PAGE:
Virtual reality is ideal for much more than gaming. It is a powerful training tool that gives the trainees a safe space to make mistakes.
The same premise is valid with soft skills, a VR system training is an excellent way of developing them. How? First, and most obviously, it helps you gain confidence through repeated practice. Confidence is the primary tool to improve in any aspect of your life and career.
There are other effective ways of training, e.g. recording yourself presenting. You can watch yourself as often as you need and be critical about what you see – the body language, speech speed, etc. This is very important, and Virtual Orator provides you those possibilities, but it gives you more. It gives you valuable and unbiased feedback.
Virtual Orator Feedback
You need to evaluate two main domains to make sure you give a good speech or presentation – eye contact and tone.
If you get those right, the rest will come naturally. Virtual Orator helps you improve by giving you detailed and objective feedback about those two points.
Eye contact feedback
Keeping eye contact with every member of your audience can be extremely difficult – even impossible – with large audiences, but there is a trick! When you have a large room full of people, you can’t look all of them in the eye. Yet, they need to feel that you are talking to them nonetheless.
It may feel impossible, but it is simpler than it looks. You need to divide the room into blocks in your mind and make sure you look at all of those blocks. People seated in those blocks will have the impression you are looking at them. Here is where Virtual Orator feedback helps you.
You can choose to approach your eye contact performance from many options:
– Percent time making eye contact;
– Balanced eye contact;
– Average time looking away;
– Max time looking away.
In any case, you’ll see a segmented room, and you’ll quickly realize where you should be looking more often or less. Analyze that information and try to keep it in mind for the next training session. You’ll see the improvement. This will help you quickly approach your performance, but we also provide you a more detailed text.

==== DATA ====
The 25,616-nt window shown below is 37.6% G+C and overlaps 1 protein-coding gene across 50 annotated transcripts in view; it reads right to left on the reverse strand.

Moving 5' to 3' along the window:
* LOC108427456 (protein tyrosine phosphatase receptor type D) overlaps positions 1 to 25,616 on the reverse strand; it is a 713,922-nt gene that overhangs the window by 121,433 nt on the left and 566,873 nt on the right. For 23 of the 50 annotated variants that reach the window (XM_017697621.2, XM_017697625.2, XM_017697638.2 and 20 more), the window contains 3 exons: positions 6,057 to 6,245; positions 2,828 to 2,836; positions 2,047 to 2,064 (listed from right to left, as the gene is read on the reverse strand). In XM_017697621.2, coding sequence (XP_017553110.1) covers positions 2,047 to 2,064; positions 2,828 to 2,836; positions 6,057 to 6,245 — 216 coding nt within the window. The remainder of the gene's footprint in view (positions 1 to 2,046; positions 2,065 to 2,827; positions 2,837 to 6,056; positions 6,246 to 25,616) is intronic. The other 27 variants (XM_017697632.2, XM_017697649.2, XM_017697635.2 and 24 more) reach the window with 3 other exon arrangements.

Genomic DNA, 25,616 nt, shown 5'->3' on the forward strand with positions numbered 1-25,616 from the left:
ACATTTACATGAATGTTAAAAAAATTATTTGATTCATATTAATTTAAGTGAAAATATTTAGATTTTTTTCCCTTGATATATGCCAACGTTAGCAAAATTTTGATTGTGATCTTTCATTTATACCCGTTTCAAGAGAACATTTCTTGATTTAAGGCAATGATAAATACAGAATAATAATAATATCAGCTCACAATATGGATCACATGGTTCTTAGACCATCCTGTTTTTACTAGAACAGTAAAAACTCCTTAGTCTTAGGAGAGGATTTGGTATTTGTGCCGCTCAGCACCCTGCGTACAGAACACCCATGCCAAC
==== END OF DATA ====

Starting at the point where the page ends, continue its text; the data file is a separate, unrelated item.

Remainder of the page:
As you can see in the image above, there is a very detailed explanation of your eye contact performance. It includes the areas you looked at, for how long, and how many times. This will give a more accurate profile of your natural behavior, allowing you to improve it. It is usual for us to focus more on one side of the room, but having that notion helps us fight it.
It also shows you which parts of the audience were ignored. You can not leave an entire part of your audience feel neglected; you must look at them.
At the end of the feedback report, there is another piece of information. In this case, I looked two times at the floor, something that I didn’t even notice, but my audience could. Virtual Orator will also notice if you look at the ceiling.
All of this is valuable information and points you can – and should – try to improve along with your training.
As important as it is, good eye contact alone does not make a good speech. You can be looking at your audience and still be boring. There is something that makes all the difference – your vocal tone.
That is what Virtual Orator explores in the voice analysis feedback. The variations in your voice. Variation in tone and volume will have a profound impact on the way your audience perceives your speech.
The example below is from a very boring speech, made on purpose for the example (don’t worry, you’d need a great effort to be this bad).
In this feedback chart, you can see that there is no tone or volume variation. Virtual Orator is very polite, and it says you were monotone, but this was boring!
As with the eye contact feedback, you can have many options to explore to understand your performance better. Don’t be afraid of exploring the charts and all the options before training again. I can assure you that the right feedback is a huge step towards improvement.
Now, let’s look at a more realistic example of possible feedback.
As you can see, you now have way more feedback about each point to work on and even some advice (on purple) to help you immediately see what to improve.
The number of times your changes impacted audience interest is extremely important. Nonetheless, to fully understand that information, you need to compare it with the specificities of your speech. How many main ideas do you have to share? How long was your speech?
When you’re talking about one main idea, you want to change your tone, your volume. You want your audience to pay attention to you. If you have four main ideas to present, but you could only hold their attention twice, you need to rethink your approach and try again.
Don’t be too overwhelmed by the tone description at the end of the report. Keep in mind that a bigger number of different tones used means a greater chance to grab your audience’s attention! Enjoy the fact that the Virtual audience is not judging you to do experiments.
Perfect Audience for Training
While the virtual audience will not behave exactly as your real audience will, it is the better option to get a realistic response. Besides, it allows training as many times as you need.
That alone will give a significant amount of confidence to deal with the real audience on the speech day, but Virtual Orator gives you more than that. It provides you with objective, unbiased feedback to analyze and use to improve your performance, step by step.